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You may not want your data in the cloud - but they do

One might notice a trend with cloud storage providers like Dropbox, Google Drive and Onedrive, toward storing files entirely in the cloud and only downloading them to the computer when necessary. This is in some ways useful, particularly in terms of large company-wide file collections, where only a handful of files are really useful for a given computer. However it is also part of a worrying trend toward outside ownership of files. Look at it this way: if all of your files are stored in the cloud, and the cloud provider changes it's terms of service, or you can't pay the bill, or something happens that prevents you from connecting to them - at that point, how do you go about accessing your files? In reality, the cloud provider owns your data and you're paying for access to it.

This is of course the way cloud providers want things to go; if they had it their way, we'd all be running what're known as 'thin clients': bare-minimum computers with low storage capacity, designed to primarily access data online. This would mean that they'd have complete control over our data and how much we pay for access to it. Luckily to date there has been enough push-back from consumers who're not interested in this, that it hasn't manifested that way just yet. But every version of Windows pushes this ownership agenda further; Windows 11 disallows creation of so-called 'local accounts', login accounts which aren't linked to your email address, and which Microsoft can't use to track you and matching usage data against your profile.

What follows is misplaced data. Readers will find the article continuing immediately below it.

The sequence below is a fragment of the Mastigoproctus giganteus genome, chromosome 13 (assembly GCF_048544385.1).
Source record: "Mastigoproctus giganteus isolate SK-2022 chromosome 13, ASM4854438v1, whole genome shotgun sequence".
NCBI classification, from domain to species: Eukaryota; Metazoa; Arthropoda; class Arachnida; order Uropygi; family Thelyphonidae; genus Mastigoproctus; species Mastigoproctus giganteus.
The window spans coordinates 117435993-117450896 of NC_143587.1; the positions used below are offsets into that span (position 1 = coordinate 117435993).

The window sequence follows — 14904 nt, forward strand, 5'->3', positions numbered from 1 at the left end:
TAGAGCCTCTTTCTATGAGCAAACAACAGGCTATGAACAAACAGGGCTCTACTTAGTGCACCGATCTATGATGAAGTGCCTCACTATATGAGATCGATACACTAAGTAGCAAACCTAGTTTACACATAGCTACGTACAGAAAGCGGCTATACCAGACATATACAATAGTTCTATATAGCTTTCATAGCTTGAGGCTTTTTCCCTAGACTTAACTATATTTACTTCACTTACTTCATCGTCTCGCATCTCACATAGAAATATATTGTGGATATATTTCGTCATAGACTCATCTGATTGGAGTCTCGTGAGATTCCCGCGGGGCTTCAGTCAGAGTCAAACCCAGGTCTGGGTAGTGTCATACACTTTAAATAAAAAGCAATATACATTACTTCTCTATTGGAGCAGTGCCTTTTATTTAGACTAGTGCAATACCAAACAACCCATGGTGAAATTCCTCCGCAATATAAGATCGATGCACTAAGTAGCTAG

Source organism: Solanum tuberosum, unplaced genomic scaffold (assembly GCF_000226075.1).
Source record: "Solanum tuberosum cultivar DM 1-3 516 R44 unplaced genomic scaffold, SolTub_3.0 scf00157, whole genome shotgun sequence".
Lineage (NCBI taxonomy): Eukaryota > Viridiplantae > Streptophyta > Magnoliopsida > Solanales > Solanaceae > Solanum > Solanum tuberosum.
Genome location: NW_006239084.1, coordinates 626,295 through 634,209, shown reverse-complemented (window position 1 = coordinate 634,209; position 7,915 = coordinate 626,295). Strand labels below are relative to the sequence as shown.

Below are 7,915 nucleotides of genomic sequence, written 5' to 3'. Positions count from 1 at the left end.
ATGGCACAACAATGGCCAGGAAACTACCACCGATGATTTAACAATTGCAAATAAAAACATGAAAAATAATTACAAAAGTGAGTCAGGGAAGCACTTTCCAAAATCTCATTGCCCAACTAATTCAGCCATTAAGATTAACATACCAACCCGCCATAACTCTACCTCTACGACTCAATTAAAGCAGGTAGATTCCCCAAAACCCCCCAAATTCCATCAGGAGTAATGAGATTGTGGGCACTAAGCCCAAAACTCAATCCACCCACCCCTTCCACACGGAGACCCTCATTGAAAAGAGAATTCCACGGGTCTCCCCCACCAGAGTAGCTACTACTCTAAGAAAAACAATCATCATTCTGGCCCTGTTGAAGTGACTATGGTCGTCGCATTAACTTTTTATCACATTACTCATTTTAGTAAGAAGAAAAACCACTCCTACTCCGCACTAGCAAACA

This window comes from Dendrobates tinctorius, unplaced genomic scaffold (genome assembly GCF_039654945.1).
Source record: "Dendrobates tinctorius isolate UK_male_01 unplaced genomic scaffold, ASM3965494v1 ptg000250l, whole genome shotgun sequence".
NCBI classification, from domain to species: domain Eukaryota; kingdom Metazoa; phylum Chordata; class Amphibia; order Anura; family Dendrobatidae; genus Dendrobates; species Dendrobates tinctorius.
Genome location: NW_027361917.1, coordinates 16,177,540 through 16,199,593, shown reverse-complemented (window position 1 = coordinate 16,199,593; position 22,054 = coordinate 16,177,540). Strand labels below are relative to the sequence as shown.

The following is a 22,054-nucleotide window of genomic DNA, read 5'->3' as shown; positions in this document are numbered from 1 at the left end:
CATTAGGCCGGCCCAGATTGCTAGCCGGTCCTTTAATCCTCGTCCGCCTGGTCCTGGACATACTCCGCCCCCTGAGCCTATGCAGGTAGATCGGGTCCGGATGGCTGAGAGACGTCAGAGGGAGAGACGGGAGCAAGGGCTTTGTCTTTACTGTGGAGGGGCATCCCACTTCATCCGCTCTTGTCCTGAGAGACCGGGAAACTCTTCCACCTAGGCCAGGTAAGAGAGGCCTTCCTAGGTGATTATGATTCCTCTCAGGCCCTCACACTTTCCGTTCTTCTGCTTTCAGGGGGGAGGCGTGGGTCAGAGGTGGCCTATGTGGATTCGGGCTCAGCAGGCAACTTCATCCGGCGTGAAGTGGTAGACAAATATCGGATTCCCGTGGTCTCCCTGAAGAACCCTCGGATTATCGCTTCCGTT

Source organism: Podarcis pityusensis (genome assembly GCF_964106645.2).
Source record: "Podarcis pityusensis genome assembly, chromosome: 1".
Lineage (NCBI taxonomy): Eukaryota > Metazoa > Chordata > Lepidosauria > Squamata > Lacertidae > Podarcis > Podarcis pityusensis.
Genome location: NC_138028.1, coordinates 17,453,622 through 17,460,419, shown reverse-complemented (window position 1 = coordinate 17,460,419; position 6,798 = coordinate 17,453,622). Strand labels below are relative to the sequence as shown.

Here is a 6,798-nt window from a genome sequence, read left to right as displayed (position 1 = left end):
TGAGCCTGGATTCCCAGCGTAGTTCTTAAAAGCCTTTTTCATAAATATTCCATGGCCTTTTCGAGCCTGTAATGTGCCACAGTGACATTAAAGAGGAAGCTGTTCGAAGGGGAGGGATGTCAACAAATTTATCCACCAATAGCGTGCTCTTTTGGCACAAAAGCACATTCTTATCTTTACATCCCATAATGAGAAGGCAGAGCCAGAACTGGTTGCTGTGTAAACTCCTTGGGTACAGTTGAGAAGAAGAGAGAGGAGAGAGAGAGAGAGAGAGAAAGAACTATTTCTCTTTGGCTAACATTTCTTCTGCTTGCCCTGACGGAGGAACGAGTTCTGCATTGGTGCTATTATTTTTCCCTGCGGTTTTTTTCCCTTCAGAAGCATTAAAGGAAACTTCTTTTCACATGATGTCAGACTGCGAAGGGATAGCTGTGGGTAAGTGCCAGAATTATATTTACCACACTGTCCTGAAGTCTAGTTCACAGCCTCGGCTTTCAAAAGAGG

You might think you own the rights to privacy of what you do on your computer, but each version of Windows, Apple's iOS and MacOS, and Android, pushes terms and conditions which sign away more rights. Even printer manufacturers are getting in on this act. Most printer software now comes with what is variously called 'customer experience' or 'active improvement' programs where you sign away some rights to the privacy of what you do with your computer or your printer. I've even seen this stuff on Smart TV's. For now, you have the ability to opt-out of these 'features'. In the future you might not, if current trends are any indication.

Some of what this 'telemetry' (as it's called) provides, is good - it tells manufacturers how customers are using their products, and in the best case can inform them as to where and how users are getting 'stuck'. But it can also be used to gather information about a user that can be on-sold to third parties. In the world of tomorrow, you may not be the one who calls the shots about your privacy rights - the corporations already have enough sway that people will happily give away their rights in return for ease of use and familiarity. And we are now reaching a tipping point where corps like Microsoft are not even giving an opt-out, which gives them unprecedented access to psychological data that can be used to target you by marketers.

How can you fight back? Well, sending a friendly message to the body corporates that you're uncomfortable with this behaviour doesn't hurt. Disallowing the installation of 'customer experience' programs and the like helps. Turning off telemetry in Windows and MacOS helps. But the most positive thing you can do is scale back your use of cloud storage, by replacing it with either network drives or external drive backups. Obviously if you're running a business with multiple users in many locations this is not possible, but where you can do it, it removes some of the financial incentive for these businesses to push the cloud-centric way of operating into the future.

- Matt Bentley, computer expert at Bentley Home PC Support.
Email info@homepcsupport.co.nz or phone 0211348576.

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